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Papal Homily in Istanbul's Catholic Cathedral

"Church's Mission Is to Offer Christ"

ISTANBUL, Turkey, DEC. 2, 2006 (Zenit) - Here is a Vatican translation of the homily Benedict XVI delivered Friday in the Catholic Cathedral of the Holy Spirit, on the last day of his apostolic visit to Turkey.

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Dear Brothers and Sisters,

At the conclusion of my pastoral visit to Turkey, I have the joy of meeting the Catholic community of Istanbul and celebrating the Eucharist in thanksgiving to the Lord for all his gifts. I wish first to greet the Patriarch of Constantinople, His Holiness Bartholomew I, and the Armenian Patriarch, His Beatitude Mesrob II, my venerable brothers, who have graciously joined us for this celebration. I express to them my deep gratitude for this fraternal gesture, which honors the entire Catholic community.

Dear brothers and sisters of the Catholic Church, Bishops, priests and deacons, religious and lay men and women belonging to the different communities of the city and the various rites of the Church: I greet all of you with joy in the words of Saint Paul to the Galatians: "Grace to you and peace from God our Father and the Lord Jesus Christ!" (Gal 1:3). I thank the civil authorities present for their gracious welcome, and particularly all who made it possible for my visit to take place. Finally, I greet the representatives of the other ecclesial communities and the other religions who are present. How can we fail to think of the various events which took place here and forged our common history? At the same time I feel obliged to recall with particular gratitude the many witnesses of the Gospel of Christ who urge us to work together for the unity of all his disciples in truth and charity!

In this Cathedral of the Holy Spirit, I wish to thank God for all his works in human history and to invoke upon everyone the gifts of the Spirit of holiness. As Saint Paul has just reminded us, the Spirit is the enduring source of our faith and unity. He awakens within us true knowledge of Jesus and he puts on our lips the words of faith that enable us to acknowledge the Lord. Jesus had already said to Peter after his confession of faith at Caesarea Philippi: "Blessed are you, Simon, Son of Jonah! For flesh and blood has not revealed this to you, but my Father in heaven" (Mt 16:17). We are indeed blessed when the Holy Spirit opens us to the joy of believing and makes us enter the great family of Christians, his Church. For all her rich diversity, in the variety of gifts, ministries and works, the Church is already one, since "it is the same God who inspires them all in every one". Saint Paul adds that: "to each is given the manifestation of the Spirit for the common good". To manifest the Spirit, to live by the Spirit, is not to live for oneself alone, but to let oneself be conformed to Christ Jesus by becoming, like him, the servant of his brothers and sisters. Here is a very concrete teaching for each of us Bishops, called by the Lord to guide his people by becoming servants like him; it is also true for all the Lord's ministers and for all the faithful: when we received the sacrament of Baptism, all of us were immersed in the Lord's death and resurrection, "we were given to drink of the one Spirit" and Christ's life became our own, that we might live like him, that we might love our brothers and sisters as he has loved us (cf. Jn 13:34).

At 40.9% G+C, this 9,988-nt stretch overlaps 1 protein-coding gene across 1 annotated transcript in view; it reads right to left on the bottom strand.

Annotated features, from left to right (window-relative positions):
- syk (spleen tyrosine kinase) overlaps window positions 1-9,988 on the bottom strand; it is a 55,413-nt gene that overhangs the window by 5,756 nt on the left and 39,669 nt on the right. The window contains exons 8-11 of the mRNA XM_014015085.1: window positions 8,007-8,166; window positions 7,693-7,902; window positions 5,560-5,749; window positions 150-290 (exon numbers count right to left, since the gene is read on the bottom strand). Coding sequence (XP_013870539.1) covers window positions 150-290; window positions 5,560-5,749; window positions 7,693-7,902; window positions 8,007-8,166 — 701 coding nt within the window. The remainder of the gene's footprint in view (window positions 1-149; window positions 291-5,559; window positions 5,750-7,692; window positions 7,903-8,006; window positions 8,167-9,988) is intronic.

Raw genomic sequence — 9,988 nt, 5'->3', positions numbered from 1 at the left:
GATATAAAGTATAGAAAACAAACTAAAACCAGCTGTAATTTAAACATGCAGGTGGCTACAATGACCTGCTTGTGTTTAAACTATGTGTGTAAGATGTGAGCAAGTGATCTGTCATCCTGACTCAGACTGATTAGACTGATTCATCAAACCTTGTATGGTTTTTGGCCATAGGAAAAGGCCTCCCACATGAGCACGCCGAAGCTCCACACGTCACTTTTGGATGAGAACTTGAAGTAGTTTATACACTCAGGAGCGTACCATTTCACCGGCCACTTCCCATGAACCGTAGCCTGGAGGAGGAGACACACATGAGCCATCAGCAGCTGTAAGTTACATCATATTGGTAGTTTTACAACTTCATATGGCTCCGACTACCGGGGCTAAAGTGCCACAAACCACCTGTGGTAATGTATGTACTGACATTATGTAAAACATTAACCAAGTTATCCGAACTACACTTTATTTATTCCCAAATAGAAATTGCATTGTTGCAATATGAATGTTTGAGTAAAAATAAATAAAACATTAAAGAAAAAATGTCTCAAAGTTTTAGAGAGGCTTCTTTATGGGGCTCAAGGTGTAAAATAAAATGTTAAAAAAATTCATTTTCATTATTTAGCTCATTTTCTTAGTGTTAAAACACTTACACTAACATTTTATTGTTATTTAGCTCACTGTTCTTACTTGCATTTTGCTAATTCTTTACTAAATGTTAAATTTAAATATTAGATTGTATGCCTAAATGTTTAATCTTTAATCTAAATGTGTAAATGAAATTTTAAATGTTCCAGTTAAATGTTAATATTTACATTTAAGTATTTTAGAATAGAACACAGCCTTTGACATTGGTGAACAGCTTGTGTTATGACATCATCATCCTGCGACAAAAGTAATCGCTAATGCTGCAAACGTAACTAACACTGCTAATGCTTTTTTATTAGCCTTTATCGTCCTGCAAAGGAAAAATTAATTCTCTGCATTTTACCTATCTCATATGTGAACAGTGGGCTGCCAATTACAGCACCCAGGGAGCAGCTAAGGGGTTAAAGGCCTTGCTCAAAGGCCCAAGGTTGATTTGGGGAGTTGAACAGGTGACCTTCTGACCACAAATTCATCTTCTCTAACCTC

Twenty-six years ago, in this very Cathedral, my predecessor, the Servant of God John Paul II, expressed his hope that the dawn of the new millennium would "rise upon a Church that has found again her full unity, in order to bear witness better, amid the exacerbated tensions of this world, to God's transcendent love, manifested in his Son Jesus Christ" (Homily in the Cathedral of Istanbul, 5). This hope has not yet been realized, but the Pope still longs to see it fulfilled, and it impels us, as disciples of Christ advancing with our hesitations and limitations along the path to unity, to act ceaselessly "for the good of all", putting ecumenism at the forefront of our ecclesial concerns, and not committing our respective Churches and communities to decisions which could contradict or harm it. Thus we will truly live by the Spirit of Jesus, at the service of the common good.

Gathered this morning in this house of prayer consecrated to the Lord, how can we not evoke the other fine image that Saint Paul uses in speaking of the Church, the image of the building whose stones are closely fitted together to form a single structure, and whose cornerstone, on which everything else rests, is Christ? He is the source of the new life given us by the Father in the Holy Spirit. The Gospel of Saint John has just proclaimed it: "out of his heart shall flow rivers of living water". This gushing water, this living water which Jesus promised to the Samaritan woman, was seen by the prophets Zechariah and Ezechiel issuing forth from the ...

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